If using coconut cream, mix this with stock and 350ml of hot water. If coconut milk, add this and stock direct to pan.
Add cream mix / cocunut milk and stock to the pan of veg, along with the chilli flakes and soy sauce
Set to low heat whilst you take out the sweetcorn and use a knife to separate the corn from the cob
Add sweetcorn and pak choi leaves to the pan, add water to achieve your preferred consistency and boil on low heat until leaves have wilted.
Bowl up the noodles and veg soup, adding lime juice and chopped spring onions on top if you’ve got them

Adapted from https://www.gousto.co.uk/cookbook/vegetarian-recipes/sunny-sweetcorn-noodles

Rebecca’s Recipe of the Week: In Praise of Potatoes

September 26, 2019 by General Administrator

In honour of the recent potato harvest, here is a splendid Nepalese potato salad from the Idaho Potato Commission. The Andean potato probably reached Nepal some time in the 1700s; it is now become a staple. In 2017 the country harvested 2,691,037 tonnes. This salad combines potatoes, fresh coriander, and spiced yoghurt to create a complex and satisfying dish. Eat with shredded carrot salad, and perhaps some flatbread.

The Potato Commission thinks this will serve 4 people, but we ate most of it in one sitting. ‘This is scrum’ declared Matt.

Chukauni: Nepalese Potato Salad

Ingredients
700g potatoes
1 cup frozen peas
½ cup red onion, finely chopped
½ cup fresh coriander, finely chopped
1 cup yoghurt, plus additional yoghurt, to serve
1 teaspoon salt
2 tablespoons rapeseed or vegetable oil
1 tablespoon coriander seeds
1 teaspoon cumin seeds
1 teaspoon fenugreek seeds
½ Canalside chile, finely chopped, seeds removed if desired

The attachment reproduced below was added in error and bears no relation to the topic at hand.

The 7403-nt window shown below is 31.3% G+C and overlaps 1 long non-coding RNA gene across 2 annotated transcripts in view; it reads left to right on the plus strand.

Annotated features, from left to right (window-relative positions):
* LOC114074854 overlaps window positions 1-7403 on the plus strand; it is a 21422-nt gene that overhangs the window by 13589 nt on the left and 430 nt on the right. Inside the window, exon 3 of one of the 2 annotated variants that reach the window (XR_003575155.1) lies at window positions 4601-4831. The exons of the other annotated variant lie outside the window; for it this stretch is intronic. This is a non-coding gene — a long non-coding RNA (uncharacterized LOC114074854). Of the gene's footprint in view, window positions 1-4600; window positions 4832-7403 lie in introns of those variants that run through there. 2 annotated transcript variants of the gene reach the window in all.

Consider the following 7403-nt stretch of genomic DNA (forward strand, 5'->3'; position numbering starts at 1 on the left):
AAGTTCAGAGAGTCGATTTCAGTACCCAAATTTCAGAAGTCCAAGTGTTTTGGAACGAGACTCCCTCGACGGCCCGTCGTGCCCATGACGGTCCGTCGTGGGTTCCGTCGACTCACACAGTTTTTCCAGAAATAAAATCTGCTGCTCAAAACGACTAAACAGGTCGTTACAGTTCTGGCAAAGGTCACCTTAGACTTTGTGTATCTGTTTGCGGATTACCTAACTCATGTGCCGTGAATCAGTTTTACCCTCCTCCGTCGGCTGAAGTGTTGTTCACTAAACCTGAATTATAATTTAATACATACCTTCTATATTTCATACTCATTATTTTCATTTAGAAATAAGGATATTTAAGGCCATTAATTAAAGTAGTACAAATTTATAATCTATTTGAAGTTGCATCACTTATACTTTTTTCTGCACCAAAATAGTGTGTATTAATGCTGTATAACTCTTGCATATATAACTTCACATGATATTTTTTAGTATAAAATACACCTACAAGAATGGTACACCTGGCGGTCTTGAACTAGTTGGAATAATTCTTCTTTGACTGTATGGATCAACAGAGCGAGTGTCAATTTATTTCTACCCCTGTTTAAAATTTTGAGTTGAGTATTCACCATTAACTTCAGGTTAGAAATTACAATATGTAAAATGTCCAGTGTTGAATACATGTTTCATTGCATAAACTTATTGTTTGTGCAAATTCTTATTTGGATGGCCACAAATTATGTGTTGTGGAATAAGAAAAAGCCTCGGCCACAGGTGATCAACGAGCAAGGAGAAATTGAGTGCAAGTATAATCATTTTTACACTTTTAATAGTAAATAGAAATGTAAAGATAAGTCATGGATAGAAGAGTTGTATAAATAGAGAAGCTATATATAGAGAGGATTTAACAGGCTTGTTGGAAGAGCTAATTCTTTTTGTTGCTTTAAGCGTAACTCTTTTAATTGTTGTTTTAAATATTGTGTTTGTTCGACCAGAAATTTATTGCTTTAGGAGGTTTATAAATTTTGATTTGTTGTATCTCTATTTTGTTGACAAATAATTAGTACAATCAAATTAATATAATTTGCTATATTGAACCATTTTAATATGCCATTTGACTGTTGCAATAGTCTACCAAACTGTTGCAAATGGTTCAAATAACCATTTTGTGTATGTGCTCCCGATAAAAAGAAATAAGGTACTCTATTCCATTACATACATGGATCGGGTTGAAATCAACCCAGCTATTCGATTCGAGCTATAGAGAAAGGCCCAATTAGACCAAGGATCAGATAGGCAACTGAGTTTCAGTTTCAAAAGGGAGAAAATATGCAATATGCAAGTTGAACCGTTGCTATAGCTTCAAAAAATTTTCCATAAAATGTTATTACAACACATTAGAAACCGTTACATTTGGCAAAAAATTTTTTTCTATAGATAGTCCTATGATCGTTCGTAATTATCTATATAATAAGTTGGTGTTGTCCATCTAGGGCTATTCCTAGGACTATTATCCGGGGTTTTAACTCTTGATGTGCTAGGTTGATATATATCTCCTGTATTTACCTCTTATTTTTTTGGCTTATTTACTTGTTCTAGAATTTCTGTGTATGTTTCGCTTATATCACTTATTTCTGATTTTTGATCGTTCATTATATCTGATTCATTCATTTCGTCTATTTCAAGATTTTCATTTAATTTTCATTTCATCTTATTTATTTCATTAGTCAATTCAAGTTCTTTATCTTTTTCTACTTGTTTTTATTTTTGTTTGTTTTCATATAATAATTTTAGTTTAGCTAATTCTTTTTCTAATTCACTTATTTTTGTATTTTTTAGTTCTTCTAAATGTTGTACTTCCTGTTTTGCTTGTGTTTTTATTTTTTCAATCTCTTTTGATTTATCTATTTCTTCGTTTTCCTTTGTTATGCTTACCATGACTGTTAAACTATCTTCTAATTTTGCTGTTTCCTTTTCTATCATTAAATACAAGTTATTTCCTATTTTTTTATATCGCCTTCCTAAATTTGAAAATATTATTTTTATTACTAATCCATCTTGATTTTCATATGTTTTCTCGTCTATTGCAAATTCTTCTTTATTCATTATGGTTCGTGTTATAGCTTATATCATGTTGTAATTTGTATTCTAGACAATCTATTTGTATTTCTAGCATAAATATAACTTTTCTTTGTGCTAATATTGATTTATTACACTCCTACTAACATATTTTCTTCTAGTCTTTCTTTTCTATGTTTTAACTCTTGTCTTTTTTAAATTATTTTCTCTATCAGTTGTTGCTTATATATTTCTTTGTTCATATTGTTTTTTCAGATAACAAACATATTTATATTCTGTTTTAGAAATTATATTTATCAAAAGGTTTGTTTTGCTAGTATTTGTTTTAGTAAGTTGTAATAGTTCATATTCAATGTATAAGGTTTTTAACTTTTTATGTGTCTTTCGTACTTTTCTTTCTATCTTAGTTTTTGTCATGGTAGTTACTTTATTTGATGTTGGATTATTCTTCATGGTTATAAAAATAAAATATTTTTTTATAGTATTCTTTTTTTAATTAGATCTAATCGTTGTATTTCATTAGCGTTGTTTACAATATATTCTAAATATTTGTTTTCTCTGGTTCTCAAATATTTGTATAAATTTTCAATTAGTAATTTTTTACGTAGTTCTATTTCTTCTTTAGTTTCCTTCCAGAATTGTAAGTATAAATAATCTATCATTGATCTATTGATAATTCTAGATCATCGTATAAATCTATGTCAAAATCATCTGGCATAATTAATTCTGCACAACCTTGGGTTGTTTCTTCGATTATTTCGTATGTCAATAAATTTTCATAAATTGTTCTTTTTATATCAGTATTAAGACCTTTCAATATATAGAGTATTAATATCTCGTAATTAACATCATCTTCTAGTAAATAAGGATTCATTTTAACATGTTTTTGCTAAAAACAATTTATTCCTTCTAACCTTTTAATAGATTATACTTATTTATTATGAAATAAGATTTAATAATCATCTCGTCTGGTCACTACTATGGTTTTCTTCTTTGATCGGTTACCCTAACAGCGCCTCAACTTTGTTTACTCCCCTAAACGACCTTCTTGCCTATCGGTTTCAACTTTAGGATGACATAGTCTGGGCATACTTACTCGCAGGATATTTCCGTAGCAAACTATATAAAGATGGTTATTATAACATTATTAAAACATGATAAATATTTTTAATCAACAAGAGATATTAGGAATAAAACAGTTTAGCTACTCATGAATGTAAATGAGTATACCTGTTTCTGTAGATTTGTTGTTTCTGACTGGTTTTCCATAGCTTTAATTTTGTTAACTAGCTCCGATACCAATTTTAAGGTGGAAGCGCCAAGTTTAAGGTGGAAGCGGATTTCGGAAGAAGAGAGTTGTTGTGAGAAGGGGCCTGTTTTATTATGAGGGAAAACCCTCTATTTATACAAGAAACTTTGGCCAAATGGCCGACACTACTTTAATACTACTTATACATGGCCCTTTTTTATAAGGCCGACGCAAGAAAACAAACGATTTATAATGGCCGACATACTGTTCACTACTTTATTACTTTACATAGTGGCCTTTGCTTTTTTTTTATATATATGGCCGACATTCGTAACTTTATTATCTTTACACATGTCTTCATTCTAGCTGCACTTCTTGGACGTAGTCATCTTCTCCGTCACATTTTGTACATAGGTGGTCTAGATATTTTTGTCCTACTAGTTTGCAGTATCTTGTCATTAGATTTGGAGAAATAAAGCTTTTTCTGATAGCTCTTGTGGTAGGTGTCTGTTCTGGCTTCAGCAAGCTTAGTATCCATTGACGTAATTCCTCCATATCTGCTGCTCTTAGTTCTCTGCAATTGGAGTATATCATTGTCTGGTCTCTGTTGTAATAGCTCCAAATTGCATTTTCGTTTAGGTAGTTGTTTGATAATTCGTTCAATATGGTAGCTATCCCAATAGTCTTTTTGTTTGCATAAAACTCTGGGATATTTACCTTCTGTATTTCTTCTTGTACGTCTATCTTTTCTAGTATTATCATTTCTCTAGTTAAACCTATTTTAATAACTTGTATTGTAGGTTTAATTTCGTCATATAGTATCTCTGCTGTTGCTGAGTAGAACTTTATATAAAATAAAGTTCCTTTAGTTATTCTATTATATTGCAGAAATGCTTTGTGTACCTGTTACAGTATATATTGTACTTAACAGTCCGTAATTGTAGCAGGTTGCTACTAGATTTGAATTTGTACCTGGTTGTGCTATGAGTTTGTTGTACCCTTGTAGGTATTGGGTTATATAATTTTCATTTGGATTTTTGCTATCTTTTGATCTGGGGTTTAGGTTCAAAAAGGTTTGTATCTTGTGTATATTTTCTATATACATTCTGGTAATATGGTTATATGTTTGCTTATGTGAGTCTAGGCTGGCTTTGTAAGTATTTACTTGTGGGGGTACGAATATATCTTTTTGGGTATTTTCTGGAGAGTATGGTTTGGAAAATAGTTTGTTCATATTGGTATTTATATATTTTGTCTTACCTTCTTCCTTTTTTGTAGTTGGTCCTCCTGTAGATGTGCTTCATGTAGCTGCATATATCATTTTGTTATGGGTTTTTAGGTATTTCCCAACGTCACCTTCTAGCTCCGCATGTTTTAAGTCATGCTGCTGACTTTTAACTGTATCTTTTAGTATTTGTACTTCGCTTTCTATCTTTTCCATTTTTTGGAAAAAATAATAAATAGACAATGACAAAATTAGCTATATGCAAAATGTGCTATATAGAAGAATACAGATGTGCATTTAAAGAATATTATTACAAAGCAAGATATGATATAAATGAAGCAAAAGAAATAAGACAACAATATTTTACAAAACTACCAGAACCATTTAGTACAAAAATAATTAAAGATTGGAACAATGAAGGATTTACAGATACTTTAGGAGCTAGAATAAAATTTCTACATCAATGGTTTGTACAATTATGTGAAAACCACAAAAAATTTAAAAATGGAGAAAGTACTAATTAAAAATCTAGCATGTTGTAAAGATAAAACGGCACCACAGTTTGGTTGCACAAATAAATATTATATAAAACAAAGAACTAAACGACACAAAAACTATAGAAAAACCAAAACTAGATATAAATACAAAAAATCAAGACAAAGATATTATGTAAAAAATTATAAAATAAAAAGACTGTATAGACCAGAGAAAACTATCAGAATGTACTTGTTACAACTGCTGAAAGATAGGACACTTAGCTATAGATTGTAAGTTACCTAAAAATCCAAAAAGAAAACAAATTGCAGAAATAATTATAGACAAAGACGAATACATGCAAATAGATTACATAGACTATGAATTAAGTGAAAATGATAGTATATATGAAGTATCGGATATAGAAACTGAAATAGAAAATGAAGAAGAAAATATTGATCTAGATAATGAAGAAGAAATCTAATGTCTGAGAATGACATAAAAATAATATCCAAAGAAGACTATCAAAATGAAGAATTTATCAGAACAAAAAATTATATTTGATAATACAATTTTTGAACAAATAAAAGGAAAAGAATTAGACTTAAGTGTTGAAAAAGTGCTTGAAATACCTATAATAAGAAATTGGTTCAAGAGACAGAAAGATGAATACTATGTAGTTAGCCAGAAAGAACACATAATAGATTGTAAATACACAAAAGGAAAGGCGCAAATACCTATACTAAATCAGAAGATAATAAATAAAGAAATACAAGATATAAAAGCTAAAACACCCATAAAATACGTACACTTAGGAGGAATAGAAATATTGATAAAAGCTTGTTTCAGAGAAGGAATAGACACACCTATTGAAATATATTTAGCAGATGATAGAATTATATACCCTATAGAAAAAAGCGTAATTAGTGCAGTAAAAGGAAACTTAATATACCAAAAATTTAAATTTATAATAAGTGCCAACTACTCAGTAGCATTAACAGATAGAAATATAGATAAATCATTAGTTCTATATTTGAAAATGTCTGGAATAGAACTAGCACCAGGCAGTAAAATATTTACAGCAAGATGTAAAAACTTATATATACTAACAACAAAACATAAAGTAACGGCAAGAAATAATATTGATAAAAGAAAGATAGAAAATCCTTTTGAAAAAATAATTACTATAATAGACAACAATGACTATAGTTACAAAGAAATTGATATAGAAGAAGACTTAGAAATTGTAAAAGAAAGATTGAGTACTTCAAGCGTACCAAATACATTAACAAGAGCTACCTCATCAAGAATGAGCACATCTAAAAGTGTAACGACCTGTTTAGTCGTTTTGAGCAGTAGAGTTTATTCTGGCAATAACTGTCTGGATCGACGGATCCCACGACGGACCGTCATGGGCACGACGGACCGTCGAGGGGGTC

½ teaspoon turmeric

Preparation
Place the potatoes in a pot of cold water and bring slowly to the boil. Cook over very low heat until tender. Fish out the potatoes, drain, and set aside, keeping the water in the pan. Turn off the heat and then tip the peas into the hot water. Leave them there for 60 seconds and then drain them as well.
Once the potatoes are cool enough to handle, cut them into 2cm cubes.
Combine the peas, red onion, coriander, yoghurt and salt in a serving bowl. Stir and add the potatoes.

Heat the oil in a frying pan over medium-high heat. Once it is hot add the coriander, cumin and fenugreek seeds. Let sizzle for about 30 seconds, until they turn reddish brown. Remove from the heat and add the chile and turmeric. Toss so that the oil turns a sunny yellow.

Pour the oil–but not the seeds—over the salad. Keep as many seeds as possible back in the pan. Mix the oil into the salad and taste.

Now you have a choice: if the salad strikes you as perfectly delicious as it is, then you’re done. Serve and enjoy, with additional yoghurt on the side if you like.

If you think it needs a little more oomph, then scrape the seeds into a mortar and pestle and grind them until they’re a coarse powder. Sprinkle some or all of this into the salad, tasting as you go along. Once you’re pleased with the result, serve and enjoy.

Recipe adapted from the Idaho Potato Commission.

Rebecca’s Recipe of the Week: Fried Aubergine Slices

September 12, 2019 by General Administrator

Meltingly tender circles of fried aubergine make an excellent nibble, and a spicy accompaniment to any meal. The recipe below gives the amount for one small Canalside aubergine, but is easily scaled up. I’ve never had any left over, but Madhur Jaffrey says they’re good warmed up the next day.

Fried Aubergine Slices

Ingredients
1 Canalside aubergine
1 teaspoon salt
½ teaspoon turmeric
¼ teaspoon cayenne pepper, or ½ a Canalside dried chile (seeds removed if you prefer), chopped fine
Freshly-ground black pepper
Vegetable oil, for shallow frying
½ lemon wedge, to serve

Preparation
Cut the aubergine into slices about 1cm thick.

Mix together the salt, turmeric, cayenne or chile and black pepper in bowl.
Toss the aubergine with the mixed spices.

Heat about ½cm oil in a frying pan over medium heat. When it’s hot put in as many aubergine slices as will fit comfortably in a single layer. Don’t crowd the pan or they won’t fry properly. Fry until reddish-brown on the bottom. Flip and fry the other side.

Remove them as they are done, onto some kitchen paper or a cloth, and fry the remainder. Add more oil if necessary.

Serve with a squeeze of lemon.

Recipe adapted from Madhur Jaffrey, Indian Cooking (2002).